Monday, February 15, 2010

Cosmic Rays v. Inverse Solar Magnetic Activity

Related to the prior post Cosmic Rays 'Off the Chart', plotting the monthly neutron cosmic ray counts from the Oulu Finland monitoring station v. the "inverse" solar magnetic activity (30-smoothed Ap Index) shows close linear agreement (R² =.99). Indeed, the current quiestest & longest solar minimum in modern history is accompanied by an increase in cosmic ray counts to the highest in recorded history. An increase in cosmic rays increases cloud nucleation and hence cooling due to reflection of the sun's rays (albedo)(Svensmark & others). Here is evidence that small changes in solar activity of only typically 0.1% TSI from peak to trough of solar cycles can be amplified by the effect of cosmic rays on secondary albedo. Cloud cover also appears to be linearly related to cosmic rays, and global cloud cover is in turn linearly inversely related to global temperature. Note that during the last solar minimum in 1998, cosmic ray counts hit a maximum of 6579, but during the current "record" solar minimum, cosmic ray counts hit a maximum of 6843 in December 2009 (4% higher). The TSI bottomed at 1365.4 between solar cycle 22 & 23 and at 1365.2 between 23 & 24, only a 0.01% decrease, yet an amplified 4% increase in cosmic ray flux resulted, potentially resulting in a ~4% decrease in temperature assuming the linear relationships noted above (interesting that there has been around a 3% global cooling since the peak of cycle 23).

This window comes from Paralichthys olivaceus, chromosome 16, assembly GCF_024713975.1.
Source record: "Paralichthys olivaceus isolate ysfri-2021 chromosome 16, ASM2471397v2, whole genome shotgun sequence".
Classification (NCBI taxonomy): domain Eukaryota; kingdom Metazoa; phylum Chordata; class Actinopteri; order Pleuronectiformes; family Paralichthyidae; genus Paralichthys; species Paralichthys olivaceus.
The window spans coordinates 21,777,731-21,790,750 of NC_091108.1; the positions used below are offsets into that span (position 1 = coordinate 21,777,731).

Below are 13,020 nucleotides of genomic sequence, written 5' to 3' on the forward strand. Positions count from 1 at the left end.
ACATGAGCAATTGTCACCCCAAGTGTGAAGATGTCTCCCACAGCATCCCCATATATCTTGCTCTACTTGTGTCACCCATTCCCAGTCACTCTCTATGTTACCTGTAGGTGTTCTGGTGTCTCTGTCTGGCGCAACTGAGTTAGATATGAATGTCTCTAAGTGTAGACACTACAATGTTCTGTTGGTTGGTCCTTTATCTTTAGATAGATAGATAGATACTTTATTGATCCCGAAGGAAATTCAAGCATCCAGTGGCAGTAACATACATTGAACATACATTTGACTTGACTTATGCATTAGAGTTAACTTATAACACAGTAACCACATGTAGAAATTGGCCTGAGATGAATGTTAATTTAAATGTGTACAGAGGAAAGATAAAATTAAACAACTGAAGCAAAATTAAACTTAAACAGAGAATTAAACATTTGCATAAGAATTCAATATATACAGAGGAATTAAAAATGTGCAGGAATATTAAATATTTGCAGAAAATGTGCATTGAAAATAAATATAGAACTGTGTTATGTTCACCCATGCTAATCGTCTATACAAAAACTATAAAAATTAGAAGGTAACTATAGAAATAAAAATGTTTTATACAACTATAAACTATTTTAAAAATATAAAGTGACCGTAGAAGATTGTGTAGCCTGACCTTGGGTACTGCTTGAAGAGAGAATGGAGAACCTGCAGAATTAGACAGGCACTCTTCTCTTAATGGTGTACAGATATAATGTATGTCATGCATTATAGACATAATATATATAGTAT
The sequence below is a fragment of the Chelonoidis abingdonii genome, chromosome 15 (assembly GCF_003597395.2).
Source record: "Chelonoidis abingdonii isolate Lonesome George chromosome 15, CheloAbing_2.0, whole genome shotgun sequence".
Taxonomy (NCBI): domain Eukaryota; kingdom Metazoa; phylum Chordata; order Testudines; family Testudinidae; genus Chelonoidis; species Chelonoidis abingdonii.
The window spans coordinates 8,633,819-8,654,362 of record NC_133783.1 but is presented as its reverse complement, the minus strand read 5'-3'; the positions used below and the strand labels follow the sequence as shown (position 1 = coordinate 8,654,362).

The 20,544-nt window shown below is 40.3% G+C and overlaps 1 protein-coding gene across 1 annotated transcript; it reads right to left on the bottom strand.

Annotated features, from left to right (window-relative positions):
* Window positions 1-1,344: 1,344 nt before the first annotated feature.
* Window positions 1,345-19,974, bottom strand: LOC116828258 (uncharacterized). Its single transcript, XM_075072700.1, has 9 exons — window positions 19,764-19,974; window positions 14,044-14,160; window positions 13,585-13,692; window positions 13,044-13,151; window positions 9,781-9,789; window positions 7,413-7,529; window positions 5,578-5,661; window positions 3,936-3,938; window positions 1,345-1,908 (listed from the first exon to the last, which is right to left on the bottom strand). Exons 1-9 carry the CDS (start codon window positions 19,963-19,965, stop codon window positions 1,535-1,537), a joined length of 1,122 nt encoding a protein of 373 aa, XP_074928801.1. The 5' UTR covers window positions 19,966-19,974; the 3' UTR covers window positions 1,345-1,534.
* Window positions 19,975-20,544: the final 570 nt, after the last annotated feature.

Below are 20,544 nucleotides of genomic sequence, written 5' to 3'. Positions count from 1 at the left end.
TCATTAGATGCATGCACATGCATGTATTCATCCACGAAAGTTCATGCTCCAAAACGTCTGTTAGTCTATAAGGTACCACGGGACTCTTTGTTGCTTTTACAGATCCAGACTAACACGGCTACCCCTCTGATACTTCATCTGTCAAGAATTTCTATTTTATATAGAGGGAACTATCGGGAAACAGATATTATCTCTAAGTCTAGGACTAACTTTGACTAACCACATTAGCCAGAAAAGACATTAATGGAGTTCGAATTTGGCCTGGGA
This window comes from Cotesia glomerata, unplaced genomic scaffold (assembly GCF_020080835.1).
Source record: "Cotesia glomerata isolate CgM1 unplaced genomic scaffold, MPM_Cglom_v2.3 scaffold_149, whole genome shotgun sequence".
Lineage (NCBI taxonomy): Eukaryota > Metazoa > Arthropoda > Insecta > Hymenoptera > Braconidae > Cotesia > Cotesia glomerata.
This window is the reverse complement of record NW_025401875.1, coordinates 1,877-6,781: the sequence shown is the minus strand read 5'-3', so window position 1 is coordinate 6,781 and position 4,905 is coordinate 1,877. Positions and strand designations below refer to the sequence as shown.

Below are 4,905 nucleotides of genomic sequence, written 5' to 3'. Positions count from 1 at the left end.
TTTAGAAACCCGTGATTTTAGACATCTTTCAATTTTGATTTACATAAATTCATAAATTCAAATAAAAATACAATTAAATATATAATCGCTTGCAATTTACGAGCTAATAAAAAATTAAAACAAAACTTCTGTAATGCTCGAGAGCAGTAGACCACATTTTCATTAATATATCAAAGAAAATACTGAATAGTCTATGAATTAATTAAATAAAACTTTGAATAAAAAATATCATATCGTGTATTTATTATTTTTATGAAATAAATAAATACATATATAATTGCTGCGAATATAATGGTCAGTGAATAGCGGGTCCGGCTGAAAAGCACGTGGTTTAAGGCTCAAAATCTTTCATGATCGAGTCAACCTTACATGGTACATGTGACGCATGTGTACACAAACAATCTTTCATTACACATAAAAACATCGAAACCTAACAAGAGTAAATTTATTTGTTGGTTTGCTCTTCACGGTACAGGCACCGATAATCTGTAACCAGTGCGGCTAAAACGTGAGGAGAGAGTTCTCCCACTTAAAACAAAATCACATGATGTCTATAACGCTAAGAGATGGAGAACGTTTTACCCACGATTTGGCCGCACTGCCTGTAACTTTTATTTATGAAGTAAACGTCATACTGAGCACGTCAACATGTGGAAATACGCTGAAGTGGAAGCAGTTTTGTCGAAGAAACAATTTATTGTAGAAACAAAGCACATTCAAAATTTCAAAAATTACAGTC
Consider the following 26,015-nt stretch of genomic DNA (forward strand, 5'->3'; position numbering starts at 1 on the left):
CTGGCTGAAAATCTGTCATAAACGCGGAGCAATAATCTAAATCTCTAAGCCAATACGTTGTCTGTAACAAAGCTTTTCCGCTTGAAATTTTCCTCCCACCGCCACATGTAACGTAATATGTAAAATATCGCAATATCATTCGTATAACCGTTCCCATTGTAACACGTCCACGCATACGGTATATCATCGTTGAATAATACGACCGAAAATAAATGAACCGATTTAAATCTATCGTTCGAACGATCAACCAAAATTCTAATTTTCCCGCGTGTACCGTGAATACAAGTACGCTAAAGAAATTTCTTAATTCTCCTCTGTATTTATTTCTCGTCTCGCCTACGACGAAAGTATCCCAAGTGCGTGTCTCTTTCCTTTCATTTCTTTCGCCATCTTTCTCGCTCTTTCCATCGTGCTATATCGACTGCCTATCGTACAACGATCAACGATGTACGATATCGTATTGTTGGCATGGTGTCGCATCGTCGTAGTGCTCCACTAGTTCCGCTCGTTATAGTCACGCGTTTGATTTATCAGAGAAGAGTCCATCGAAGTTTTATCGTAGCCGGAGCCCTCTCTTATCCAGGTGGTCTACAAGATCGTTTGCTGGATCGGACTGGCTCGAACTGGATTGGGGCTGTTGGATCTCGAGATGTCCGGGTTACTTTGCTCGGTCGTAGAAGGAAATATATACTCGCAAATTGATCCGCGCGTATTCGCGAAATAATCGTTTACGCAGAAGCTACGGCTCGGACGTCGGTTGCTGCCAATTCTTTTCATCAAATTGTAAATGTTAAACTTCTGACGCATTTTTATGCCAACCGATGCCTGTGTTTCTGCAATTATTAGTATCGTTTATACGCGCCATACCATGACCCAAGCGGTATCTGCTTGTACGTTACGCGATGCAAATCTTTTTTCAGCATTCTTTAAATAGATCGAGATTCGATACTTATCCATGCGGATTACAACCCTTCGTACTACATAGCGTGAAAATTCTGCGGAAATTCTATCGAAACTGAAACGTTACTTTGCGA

The IPCC AR4 model of radiative forcing from solar irradiation does not take into account the "Svensmark factor", which theorizes that small changes in solar activity are amplified due to the secondary effects on cosmic rays & cloud cover. The IPCC model assigns what appears to many to be an absurdly low value (only 7% of the positive forcing "arbitrarily" assigned to CO2) to radiative forcing from solar irradiation without consideration of these potentially amplified secondary effects. 

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